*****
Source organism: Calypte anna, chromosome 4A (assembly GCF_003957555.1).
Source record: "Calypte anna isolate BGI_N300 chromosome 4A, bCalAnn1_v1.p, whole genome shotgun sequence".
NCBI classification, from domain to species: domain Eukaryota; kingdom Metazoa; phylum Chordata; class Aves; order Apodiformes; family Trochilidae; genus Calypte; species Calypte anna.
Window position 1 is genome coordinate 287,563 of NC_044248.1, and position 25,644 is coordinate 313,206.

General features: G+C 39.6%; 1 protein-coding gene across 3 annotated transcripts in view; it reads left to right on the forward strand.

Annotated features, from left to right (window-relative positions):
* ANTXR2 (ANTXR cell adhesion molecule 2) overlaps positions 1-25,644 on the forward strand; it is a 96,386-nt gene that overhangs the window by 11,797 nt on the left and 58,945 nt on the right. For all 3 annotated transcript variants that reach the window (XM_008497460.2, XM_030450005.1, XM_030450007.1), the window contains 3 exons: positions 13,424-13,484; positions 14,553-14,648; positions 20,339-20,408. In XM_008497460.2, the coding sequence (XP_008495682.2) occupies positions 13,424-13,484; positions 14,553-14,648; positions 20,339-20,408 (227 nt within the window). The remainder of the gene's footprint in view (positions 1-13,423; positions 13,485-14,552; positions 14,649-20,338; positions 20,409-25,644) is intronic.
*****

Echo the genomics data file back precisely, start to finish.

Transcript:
Source organism: Calypte anna, chromosome 4A (assembly GCF_003957555.1).
Source record: "Calypte anna isolate BGI_N300 chromosome 4A, bCalAnn1_v1.p, whole genome shotgun sequence".
NCBI classification, from domain to species: domain Eukaryota; kingdom Metazoa; phylum Chordata; class Aves; order Apodiformes; family Trochilidae; genus Calypte; species Calypte anna.
Window position 1 is genome coordinate 287,563 of NC_044248.1, and position 25,644 is coordinate 313,206.

General features: G+C 39.6%; 1 protein-coding gene across 3 annotated transcripts in view; it reads left to right on the forward strand.

Annotated features, from left to right (window-relative positions):
* ANTXR2 (ANTXR cell adhesion molecule 2) overlaps positions 1-25,644 on the forward strand; it is a 96,386-nt gene that overhangs the window by 11,797 nt on the left and 58,945 nt on the right. For all 3 annotated transcript variants that reach the window (XM_008497460.2, XM_030450005.1, XM_030450007.1), the window contains 3 exons: positions 13,424-13,484; positions 14,553-14,648; positions 20,339-20,408. In XM_008497460.2, the coding sequence (XP_008495682.2) occupies positions 13,424-13,484; positions 14,553-14,648; positions 20,339-20,408 (227 nt within the window). The remainder of the gene's footprint in view (positions 1-13,423; positions 13,485-14,552; positions 14,649-20,338; positions 20,409-25,644) is intronic.